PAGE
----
The orihon structure was developed during the Heian period (794–1185), and was traditionally used for Buddhist sutras. It is thought that if an orihon book inscribed with Buddhist sutras is 'cascaded' from hand-to-hand, the draught created by the falling pages has healing properties if directed to the affected part of the sufferer's body. In Japanese Buddhist monasteries it is still sometimes possible to receive this treatment.
The orihon structure developed out of the scroll simply by folding the scroll into an accordion-fold and pasting it between covers. In this form it was both easier to access and to store and, although not yet truly a 'book-shaped' book this was the vital step in its development. Structure The basic orihon book consists simply of an accordion-folded sheet of paper bound within soft or hard covers. The paper can be a single long strip, or several smaller strips pasted together. Traditionally, smaller sheets would be pasted into a long strip with little regard paid to where the joins fell; as the style developed, however, the joins were usually planned to fall at the page folds.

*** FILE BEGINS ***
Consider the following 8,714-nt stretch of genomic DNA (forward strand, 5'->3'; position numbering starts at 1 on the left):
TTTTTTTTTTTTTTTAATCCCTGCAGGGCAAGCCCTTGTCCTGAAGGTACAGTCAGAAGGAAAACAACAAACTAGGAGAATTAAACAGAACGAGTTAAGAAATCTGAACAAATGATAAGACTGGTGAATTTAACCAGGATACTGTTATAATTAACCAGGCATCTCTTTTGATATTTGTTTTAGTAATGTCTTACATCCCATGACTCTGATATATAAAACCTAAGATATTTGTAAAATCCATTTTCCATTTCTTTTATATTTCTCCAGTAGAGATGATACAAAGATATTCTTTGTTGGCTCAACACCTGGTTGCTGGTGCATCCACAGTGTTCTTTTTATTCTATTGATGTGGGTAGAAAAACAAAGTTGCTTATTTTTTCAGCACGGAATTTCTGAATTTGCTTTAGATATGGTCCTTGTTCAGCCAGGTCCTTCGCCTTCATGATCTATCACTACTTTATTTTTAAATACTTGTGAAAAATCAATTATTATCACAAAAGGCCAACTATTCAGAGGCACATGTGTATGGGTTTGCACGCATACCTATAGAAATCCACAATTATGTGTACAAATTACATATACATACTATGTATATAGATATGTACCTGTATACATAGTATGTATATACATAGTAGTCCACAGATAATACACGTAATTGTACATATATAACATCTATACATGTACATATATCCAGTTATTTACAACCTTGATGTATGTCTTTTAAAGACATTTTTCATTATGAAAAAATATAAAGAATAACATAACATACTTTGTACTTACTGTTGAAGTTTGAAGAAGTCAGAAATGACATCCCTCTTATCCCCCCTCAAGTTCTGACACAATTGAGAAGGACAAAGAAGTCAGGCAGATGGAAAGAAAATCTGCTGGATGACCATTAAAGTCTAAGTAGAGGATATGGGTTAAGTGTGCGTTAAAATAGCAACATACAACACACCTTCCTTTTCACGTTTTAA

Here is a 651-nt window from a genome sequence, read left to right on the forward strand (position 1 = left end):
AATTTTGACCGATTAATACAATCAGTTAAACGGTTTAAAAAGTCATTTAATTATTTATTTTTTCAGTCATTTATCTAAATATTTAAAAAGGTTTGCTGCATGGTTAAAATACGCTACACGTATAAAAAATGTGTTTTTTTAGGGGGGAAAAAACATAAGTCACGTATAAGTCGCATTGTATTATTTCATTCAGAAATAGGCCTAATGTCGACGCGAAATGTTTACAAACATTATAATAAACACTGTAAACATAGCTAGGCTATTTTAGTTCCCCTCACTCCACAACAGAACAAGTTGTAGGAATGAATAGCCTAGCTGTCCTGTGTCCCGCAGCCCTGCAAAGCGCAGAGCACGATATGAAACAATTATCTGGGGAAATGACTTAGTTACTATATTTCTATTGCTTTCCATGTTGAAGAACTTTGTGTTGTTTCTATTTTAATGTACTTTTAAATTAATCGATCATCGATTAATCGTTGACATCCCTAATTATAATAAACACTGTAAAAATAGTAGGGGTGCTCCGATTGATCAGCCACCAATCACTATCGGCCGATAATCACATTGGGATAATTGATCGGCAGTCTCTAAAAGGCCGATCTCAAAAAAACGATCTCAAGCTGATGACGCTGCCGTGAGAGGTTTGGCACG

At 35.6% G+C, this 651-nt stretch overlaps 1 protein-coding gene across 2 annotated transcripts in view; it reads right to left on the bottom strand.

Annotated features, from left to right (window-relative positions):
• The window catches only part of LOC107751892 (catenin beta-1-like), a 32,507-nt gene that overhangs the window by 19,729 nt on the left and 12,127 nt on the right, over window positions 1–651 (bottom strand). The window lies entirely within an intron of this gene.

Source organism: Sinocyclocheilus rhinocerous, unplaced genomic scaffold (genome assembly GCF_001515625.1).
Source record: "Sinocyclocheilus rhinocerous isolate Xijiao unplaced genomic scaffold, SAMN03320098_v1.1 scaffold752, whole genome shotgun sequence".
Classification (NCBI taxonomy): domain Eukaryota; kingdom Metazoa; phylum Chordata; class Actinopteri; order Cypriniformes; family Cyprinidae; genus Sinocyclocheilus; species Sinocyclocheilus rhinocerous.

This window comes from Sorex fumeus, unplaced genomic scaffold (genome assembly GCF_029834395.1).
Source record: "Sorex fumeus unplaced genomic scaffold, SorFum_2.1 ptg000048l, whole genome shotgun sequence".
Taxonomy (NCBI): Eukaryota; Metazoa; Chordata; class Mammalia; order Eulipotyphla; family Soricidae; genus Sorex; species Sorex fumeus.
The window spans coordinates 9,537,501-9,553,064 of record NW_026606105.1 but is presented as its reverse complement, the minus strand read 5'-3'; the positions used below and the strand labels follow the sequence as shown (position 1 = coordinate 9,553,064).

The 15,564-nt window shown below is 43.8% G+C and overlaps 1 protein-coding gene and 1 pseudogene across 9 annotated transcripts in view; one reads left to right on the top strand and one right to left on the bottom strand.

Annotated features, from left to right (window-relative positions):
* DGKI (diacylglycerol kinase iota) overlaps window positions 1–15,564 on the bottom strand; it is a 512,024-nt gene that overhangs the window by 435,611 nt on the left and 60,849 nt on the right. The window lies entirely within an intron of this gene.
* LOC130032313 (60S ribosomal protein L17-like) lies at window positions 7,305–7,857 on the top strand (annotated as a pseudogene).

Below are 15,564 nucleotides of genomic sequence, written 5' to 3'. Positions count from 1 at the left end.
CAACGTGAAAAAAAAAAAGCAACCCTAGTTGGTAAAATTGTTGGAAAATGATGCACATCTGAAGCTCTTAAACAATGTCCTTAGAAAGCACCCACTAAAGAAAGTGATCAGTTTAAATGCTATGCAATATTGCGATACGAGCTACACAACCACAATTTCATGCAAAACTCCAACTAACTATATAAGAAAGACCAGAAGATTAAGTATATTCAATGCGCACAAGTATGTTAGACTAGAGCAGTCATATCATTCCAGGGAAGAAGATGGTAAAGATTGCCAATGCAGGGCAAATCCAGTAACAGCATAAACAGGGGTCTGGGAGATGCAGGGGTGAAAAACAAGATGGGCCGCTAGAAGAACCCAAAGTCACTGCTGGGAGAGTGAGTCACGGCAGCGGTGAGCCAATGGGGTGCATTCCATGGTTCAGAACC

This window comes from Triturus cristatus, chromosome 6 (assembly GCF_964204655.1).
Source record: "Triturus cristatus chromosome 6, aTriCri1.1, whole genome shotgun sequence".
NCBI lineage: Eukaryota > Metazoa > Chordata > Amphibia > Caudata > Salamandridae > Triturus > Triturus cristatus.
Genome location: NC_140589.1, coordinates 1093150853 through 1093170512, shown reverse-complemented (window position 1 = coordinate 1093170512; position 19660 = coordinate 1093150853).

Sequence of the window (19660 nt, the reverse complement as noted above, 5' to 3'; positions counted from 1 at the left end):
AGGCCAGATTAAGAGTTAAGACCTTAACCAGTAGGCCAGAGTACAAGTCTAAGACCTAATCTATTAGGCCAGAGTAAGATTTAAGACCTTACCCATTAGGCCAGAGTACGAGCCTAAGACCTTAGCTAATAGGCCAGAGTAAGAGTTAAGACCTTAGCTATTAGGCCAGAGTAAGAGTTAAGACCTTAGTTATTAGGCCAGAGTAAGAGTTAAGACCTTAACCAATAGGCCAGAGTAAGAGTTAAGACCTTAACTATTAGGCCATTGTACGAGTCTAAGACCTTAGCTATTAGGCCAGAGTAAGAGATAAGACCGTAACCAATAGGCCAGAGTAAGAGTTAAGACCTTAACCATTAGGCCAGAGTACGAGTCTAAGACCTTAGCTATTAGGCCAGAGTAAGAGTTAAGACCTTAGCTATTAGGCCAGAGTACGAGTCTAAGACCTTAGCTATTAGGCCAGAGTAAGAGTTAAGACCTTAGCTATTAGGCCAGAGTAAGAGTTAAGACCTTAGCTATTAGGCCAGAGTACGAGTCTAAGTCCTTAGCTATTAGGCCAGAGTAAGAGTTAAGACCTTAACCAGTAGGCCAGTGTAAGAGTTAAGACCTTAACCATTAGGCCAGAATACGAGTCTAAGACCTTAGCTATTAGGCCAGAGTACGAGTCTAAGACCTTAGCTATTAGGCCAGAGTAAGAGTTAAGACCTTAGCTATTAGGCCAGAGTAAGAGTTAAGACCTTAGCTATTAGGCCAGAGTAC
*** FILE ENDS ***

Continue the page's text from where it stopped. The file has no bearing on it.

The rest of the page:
If the flaps all fall at the same edge, the book will have greater thickness one side than the other; for this reason if there are to be a great number of joins they are sometimes placed at the back- and fore-edges alternately, even though the back-edge joins are more visible than the fore-edge joins. If an even number of pages is used, the book will have a definite 'front' and 'back'; if an odd number of pages is used, the concepts of 'frontness' and 'backness' may be more equivocal – either doubling the capacity of the book, or enabling a double book not dissimilar to the Western dos-à-dos structure.